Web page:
Answer These 5 1-Second Qs, And You'll Know If Your Meeting Should Be Cameras On or Off

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Fairygodboss Staff

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Fairygodboss
May 24, 2024 at 1:52PM UTC

18 months into a pandemic, Zoom fatigue is more real than ever. Whether you’re working from home full-time, working remotely a few days a week or hopping on video calls in the office, video meetings can be draining — especially when your camera has to be on.

According to a Harvard Business Review study, using a video camera daily at work, not the number of hours in virtual meetings, is correlated with feelings of fatigue. Further, employees who feel fatigued because of virtual meetings are more likely to feel less engaged at work.

Cameras are a great way to see your coworkers and connect with them visually; even seeing body language virtually can make a difference in how you interpret and collaborate with team members online. But after back-to-back meetings or during busy days, sometimes cameras-on meetings feel tedious and even exhausting. Whether it’s your company’s default to have cameras on or off, here are a few quick questions to help you decide before you put that meeting on the calendar — and help make your meetings more efficient and productive, and less draining.

How to know if your meeting should be cameras on or off.

1. Are you meeting someone new?

If yes, cameras should be on! The best way to connect with someone new is to do so as face-to-face as you can — which means cameras-on in the virtual world. If not, cameras may not be necessary.

2. Are you collaborating with a team?

Cameras-on brainstorm sessions can be a great way to bounce ideas off one another without interrupting each other — because you may be able to read body language if someone has an idea or is about to speak! However, if this is a collaborating session where everyone is simply reading off a document or doing their own work, cameras optional may allow people to turn their camera off for extra focus.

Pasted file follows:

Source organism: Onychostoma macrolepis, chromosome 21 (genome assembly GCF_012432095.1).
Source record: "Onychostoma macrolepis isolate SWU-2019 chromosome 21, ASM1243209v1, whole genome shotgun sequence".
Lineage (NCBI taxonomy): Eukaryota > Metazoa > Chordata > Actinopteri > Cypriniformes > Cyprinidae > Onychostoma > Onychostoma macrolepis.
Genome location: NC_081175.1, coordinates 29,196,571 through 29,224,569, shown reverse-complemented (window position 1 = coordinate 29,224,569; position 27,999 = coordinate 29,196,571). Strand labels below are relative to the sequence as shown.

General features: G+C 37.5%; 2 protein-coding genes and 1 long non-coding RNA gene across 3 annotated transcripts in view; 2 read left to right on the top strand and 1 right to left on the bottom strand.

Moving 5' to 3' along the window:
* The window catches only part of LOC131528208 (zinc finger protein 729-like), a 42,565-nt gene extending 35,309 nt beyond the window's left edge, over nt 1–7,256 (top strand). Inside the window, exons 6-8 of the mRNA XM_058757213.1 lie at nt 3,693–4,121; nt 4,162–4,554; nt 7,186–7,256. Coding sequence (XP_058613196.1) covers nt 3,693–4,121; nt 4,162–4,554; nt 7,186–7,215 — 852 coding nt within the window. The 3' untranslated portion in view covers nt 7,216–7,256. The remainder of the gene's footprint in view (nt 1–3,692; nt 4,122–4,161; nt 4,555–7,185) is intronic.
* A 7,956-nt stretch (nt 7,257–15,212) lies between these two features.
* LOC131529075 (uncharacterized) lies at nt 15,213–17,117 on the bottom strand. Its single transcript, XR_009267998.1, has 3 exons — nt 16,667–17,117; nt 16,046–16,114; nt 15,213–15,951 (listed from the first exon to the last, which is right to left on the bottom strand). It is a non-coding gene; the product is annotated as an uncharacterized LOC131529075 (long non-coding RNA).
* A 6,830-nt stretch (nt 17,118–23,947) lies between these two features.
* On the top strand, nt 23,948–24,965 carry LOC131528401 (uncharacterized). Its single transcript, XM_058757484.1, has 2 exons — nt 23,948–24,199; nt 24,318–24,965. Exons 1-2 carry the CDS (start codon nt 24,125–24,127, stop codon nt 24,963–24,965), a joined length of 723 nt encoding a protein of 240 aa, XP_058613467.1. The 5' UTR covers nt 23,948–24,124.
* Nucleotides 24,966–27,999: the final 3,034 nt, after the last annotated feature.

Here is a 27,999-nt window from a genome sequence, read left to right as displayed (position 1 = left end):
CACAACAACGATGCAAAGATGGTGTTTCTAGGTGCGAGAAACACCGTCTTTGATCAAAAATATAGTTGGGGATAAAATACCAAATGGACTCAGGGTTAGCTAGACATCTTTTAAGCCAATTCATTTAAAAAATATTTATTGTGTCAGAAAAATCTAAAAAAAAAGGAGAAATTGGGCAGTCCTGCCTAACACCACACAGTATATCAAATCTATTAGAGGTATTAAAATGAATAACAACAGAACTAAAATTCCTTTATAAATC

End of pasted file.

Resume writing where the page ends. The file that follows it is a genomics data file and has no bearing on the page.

If this is not a collaborative session, ask yourself question 3.

3. How are you participating in the meeting?

If you’re an observer, it may be okay to go cameras-off and stay muted if you’re just watching a presentation. If you’re supposed to give feedback, turning your camera on while you’re speaking is a better bet. If this is a 1:1 and you’ll be talking about half of the time, you should most likely keep your camera on.

4. Is this a recurring meeting?

Recurring meetings are a great way to continually connect with coworkers over specific issues, tasks or projects — which means having your camera on can make you feel more connected, but you shouldn’t assume you need your camera on every time. That means cameras-optional may work best; before each daily, weekly or monthly meeting, check-in with your coworker(s) to see if they’d prefer a cameras on or off meeting.

5. Could this meeting be a phone call?

If you’re still unsure whether this meeting should be video-mandatory or optional, this question is most likely a dead giveaway. Could you have this meeting as a phone call, and would it still be as efficient and productive? If yes — and you don’t need to share your screen — make or recommend making the meeting a phone call. This allows more flexibility for both you and your team to take the call from wherever they need to. Sometimes, the best ideas come during walking phone calls!

How do I tell my coworkers if a meeting is video-optional or video-mandatory?

The best way to let your coworkers know if a meeting is cameras on or off is to give them a heads up ahead of the meeting.

If you’re setting the meeting, you can add in the meeting invite — whether that’s in the notes or description — that cameras should be on or off. 

If this is a recurring meeting and you’re changing whether it should be cameras on or off, a quick message to your team before the meeting will do the trick.

Do you prefer cameras on or off meetings? What’s your no. 1 piece of advice for dealing with video meeting fatigue? Share your answer in the comments to help other Fairygodboss'ers!

This article reflects the views of the author and not those of Fairygodboss.

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